Nikki Bell grew up cooking bacon, eggs and grits with her grandma and eventually grew into an experimental chef in her own right. Even though her professional credentials are in marketing, not cooking, she followed her passion to a Food Network competition in 2014 — and realized she didn’t need formal education to do what she loves for a living. Nikki used her marketing savvy (and Thumbtack) to grow her side hustle into a successful, full-time catering and personal chef business in Atlanta, Georgia, called Nikki Can Cook. In 2 years, Nikki’s raked in over 180 jobs and over 120 reviews — and she keeps upping the stakes with catering contracts on movie sets and TV shows. Here’s how she does it.
How did you go from a marketing career to being a successful chef in the span of a year?
I was working full-time in marketing and pursuing cooking as a passion project on the weekends before I found Thumbtack. Cooking is something that I’ve loved since I was seven. I was an only child raised by my grandparents, and my grandma started me off cooking traditional breakfasts—bacon, eggs, and grits. Once I was successful, she opened up her cookbooks to me. I spent my free time in the kitchen experimenting and trying different foods. But I’m from a country town, nobody is a professional chef, I didn’t know any chefs, so when I left for college it was a marketing degree, not culinary school. In 2014 I competed on the Food Network and was there for four weeks. I realized I didn’t need culinary school to do what I loved for a living. I took my 15 minutes of fame and created Nikki Can Cook. When my marketing job laid me off in 2015, instead of looking for a new marketing job I turned Nikki Can Cook into a full-time job.
Your business has grown like crazy in those two years, where is it now?
Nikki Can Cook has gone from what was basically a hobby to a full-fledged business. Last year I brought in $125,000 using Thumbtack, and I’m just a team of one. Since I joined 3 years ago, I’ve worked on movie sets and TV shows. I’ve put in a lot of work, but it’s worth it. Through Thumbtack I got a six week contract on the set of an MTV show—which haven’t been released yet so I can’t spill any names—with well-known celebrities. That six week contract paid me nearly the same amount I got in a year from my old marketing job.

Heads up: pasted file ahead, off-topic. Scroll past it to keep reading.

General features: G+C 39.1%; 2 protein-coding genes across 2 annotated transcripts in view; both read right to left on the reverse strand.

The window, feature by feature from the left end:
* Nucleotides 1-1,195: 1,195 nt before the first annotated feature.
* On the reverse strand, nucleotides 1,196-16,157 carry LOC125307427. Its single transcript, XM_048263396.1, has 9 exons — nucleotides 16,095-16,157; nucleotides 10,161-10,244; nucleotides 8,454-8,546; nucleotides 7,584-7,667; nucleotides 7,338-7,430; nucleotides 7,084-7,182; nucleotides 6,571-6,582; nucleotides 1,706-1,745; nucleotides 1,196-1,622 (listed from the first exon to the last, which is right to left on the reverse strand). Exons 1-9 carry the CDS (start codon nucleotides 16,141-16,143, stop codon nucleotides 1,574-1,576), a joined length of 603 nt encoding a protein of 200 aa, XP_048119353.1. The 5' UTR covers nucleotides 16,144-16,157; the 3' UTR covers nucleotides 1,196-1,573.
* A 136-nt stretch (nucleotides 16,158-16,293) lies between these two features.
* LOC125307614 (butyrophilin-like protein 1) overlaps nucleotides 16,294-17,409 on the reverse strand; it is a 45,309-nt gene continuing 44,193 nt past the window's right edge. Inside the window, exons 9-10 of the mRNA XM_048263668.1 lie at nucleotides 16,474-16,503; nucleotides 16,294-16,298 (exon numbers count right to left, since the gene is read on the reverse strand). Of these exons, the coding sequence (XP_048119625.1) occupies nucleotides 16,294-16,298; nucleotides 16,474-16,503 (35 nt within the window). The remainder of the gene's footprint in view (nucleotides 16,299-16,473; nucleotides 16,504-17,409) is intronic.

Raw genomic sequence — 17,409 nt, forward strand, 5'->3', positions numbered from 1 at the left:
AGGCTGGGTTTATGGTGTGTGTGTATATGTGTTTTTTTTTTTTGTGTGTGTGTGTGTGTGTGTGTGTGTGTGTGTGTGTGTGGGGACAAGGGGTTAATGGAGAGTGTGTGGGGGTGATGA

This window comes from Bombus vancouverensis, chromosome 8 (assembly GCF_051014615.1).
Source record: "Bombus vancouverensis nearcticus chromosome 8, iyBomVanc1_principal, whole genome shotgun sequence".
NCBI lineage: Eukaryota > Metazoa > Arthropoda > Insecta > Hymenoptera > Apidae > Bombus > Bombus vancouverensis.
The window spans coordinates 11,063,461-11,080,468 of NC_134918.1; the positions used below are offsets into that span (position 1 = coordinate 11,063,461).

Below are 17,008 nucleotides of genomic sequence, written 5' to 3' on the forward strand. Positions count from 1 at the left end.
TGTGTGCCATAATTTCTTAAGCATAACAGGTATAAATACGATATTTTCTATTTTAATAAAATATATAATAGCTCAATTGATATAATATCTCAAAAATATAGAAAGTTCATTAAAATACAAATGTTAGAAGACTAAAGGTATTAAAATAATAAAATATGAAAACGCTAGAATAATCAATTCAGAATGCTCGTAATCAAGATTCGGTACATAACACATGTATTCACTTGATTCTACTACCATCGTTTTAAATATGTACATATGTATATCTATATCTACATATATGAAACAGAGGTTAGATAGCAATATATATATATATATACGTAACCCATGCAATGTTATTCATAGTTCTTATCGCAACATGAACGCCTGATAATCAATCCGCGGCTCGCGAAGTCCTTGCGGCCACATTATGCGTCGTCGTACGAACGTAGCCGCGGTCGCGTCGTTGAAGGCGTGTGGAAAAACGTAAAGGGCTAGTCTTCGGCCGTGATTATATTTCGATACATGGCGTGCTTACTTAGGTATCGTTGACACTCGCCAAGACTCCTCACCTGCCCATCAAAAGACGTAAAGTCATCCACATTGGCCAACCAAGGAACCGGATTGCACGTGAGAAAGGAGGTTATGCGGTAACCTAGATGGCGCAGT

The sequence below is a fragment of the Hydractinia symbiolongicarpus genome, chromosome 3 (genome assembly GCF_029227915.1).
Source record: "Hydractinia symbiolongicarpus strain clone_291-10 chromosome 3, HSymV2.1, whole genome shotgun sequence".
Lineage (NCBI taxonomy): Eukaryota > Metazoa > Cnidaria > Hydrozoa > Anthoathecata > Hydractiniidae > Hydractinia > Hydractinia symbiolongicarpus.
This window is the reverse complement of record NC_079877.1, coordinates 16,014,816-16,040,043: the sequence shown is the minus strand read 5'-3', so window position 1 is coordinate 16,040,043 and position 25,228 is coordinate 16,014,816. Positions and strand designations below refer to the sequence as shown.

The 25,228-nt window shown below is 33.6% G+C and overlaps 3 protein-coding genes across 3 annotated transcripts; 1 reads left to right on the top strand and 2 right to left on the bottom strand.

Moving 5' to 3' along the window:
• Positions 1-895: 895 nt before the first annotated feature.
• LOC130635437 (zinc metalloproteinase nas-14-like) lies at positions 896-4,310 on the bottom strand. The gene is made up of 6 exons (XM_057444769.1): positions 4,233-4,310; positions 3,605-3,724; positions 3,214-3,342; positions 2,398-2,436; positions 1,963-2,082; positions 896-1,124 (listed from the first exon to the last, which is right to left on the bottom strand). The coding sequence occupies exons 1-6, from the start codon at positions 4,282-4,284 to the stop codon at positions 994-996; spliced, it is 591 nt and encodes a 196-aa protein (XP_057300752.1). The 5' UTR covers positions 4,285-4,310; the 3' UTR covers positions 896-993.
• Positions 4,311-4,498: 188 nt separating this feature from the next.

How much of Nikki Can Cook’s business is sourced from Thumbtack?
About 90 percent of my business comes from Thumbtack. I would say 80 percent, but I have those customers who have become repeat customers as a result of Thumbtack.
You have over 120 reviews! How did that happen?
I started by importing reviews from three or four customers I had worked with before Thumbtack. I sent them the link and asked them to help me. Beyond that, I honestly don’t really ask for reviews. People just provide them to me. It’s just one of those things where people have a good experience and they want to share that experience.
When you started, how did you decide what to include on your profile?
I think I joined while Thumbtack was fairly new. There were a lot of changes for me, I had a profile but experimented with the photos, experimented with my prices, experimented with the wording, experimented with how to reel people in. I realized that my time on the Food Network show was my “reel ‘em in” tactic. The message it sent was, “Hey if you book me, you book someone good enough to compete on national television.” So I included a short video clip from the show. Most of all, I wanted to convey that I’m a passionate person who loves food.
How do you get so many clients?
I highly recommend having a consistent, concise message about how you’re the best pro for the job. I encourage people to read my profile and my reviews. I let people know that I’ve been hired over 180 times and have over 120 reviews and to check me out. I also mention the Food Network piece in my profile.
Any special jobs that stand out for you?
I was recently hired to cater a birthday party, and in the middle of the party (there were about 60 guests) the couple got married! It was a complete surprise to everyone. They are a same-sex couple that’s been together for 15 years and they decided it was time and wanted to make it a surprise. The highlight of my job is bringing people together to celebrate around food and being part of those special moments.
You’re a successful woman running her own business, any advice for other business women out there?
First and foremost believe in yourself. Go for what you know is going to make your heart happy. Know and understand the money will follow if you’re doing what you love. And don’t be afraid of your dreams. Thumbtack is a great resource to help you invest in your dreams.